Federal Cabinet

The Federal Cabinet
(Standing l-r: Victor Vaughan, Allan Byfield, James Liburd, Fred Phillips, Novelle Richards, James Charles. Seated l-r: Frank Ricketts, Phyllis Allfrey, Robert Bradshaw, Grantley Adams, Carl LaCorbiniere, Andrew Rose)

The Council of State included:

Post Office Holder
Prime Minister The Hon. Sir Grantley ADAMS, CMG, QC
Deputy Prime Minister and Minister of Trade and Industries The Hon. Dr. Carl Donald George La CORBINIERE
Minister of Finance The Hon. Robert Llewellyn BRADSHAW
Minister of Communications and Works The Hon. Wilfred Andrew ROSE
Minister of Natural Resources and Agriculture The Hon. Frank Barrington RICKETTS
Minister of Labour Social Affairs The Hon. Mrs. Phyllis Byam Shand ALLFREY
Minister without Portfolio The Hon. Novelle Hamilton RICHARDS
Minister without Portfolio The Hon. Mr. Victor Bovell VAUGHAN
Ministers without Portfolio Senator the Hon. Allan George Richard BYFIELD
Ministers without Portfolio Senator the Hon. James Luc CHARLES
Parliamentary Secretary in the Ministry of Finance Senator the Hon. James Winford LIBURD
Cabinet Secretary Fred PHILLIPS
Symbols of the West Indies Federation
The Coat of Arms of the Federation
The coat of arms of the West Indies Federation was used between 1958 and 1962. The background of the shield bore four equally-spaced narrow white stripes with a ten orange-gold discs representing each island grouping, undulating horizontally across a blue field representing the Caribbean Sea and the sun shining upon the waves. A triangle is superimposed on the shield, and the shield is topped by a British lion. The scroll beneath proclaims To Dwell Together In Unity. The shield is supported on either side by the country's national bird, the pelican, with wings extended. Above this is a helmet topped with a flaming torch held by an upright arm. The torch signifies a beacon to light a path.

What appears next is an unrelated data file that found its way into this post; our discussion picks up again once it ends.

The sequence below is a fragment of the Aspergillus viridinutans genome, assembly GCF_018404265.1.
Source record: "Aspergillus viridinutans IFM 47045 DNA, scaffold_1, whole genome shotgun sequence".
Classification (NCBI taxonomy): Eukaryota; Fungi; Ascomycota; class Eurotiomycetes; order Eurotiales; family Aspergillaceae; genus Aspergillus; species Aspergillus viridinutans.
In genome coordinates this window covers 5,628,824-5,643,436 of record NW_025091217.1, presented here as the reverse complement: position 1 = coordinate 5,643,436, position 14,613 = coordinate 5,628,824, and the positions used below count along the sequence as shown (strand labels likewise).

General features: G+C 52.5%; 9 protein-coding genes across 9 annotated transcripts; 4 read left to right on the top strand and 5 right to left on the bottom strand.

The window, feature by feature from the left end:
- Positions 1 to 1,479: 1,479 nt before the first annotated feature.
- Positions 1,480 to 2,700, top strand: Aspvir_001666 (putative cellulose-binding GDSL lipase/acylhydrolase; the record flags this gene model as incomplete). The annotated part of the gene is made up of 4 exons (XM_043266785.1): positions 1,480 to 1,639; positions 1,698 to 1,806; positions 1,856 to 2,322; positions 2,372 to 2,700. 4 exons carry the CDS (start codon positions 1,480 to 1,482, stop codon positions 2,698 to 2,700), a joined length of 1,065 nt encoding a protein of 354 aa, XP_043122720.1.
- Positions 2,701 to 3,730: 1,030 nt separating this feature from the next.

The Federal Flag
The flag of the West Indies Federation was used between 1958 and 1962. It bore four equally-spaced narrow white stripes with a large orange-gold disc over the middle two lines in the center of the flag, undulating horizontally across a blue field representing the Caribbean Sea and the sun shining upon the waves. The flag was originally designed by Edna Manley.
Federation Stamps
During the Federation's existence, each member continued to issue its own postage stamps as before; but on 22 April 1958, the members (except for the Cayman Islands) each issued a set of three commemorative stamps. All of these stamps used a common design depicting a map of the Caribbean and a portrait of Queen Elizabeth II, with an inscription at the top reading "THE WEST INDIES / FEDERATION 1958" at the top and the name of the member at the bottom.
Learn more about the West Indies Federation
Access resource The West Indies Federal Archives Centre, Cave Hill Campus Archives
Access resource The West Indies Gazette (Unversity of Florida Digital Collection)
Access resource West Indies (Federation) Order in Council, 1957 (in Hansard)
line
Sources
West Indies Gazette. Vol 1. No. 16. Saturday, 12th April 1958. Retrieved from: http://ufdc.ufl.edu/UF00076857/00018
West Indies Gazette. Vol 1. No. 18. Wednesday, 23rd April 1958. Retrieved from: http://ufdc.ufl.edu/UF00076857/00016/1x?vo=12&vp=296,1536
http://www.caricom.org/jsp/community/west_indies_federation.jsp?menu=community
http://countrystudies.us/caribbean-islands/15.htm
http://www.experiencefestival.com
http://en.wikipedia.org/wiki/West_Indies_Federation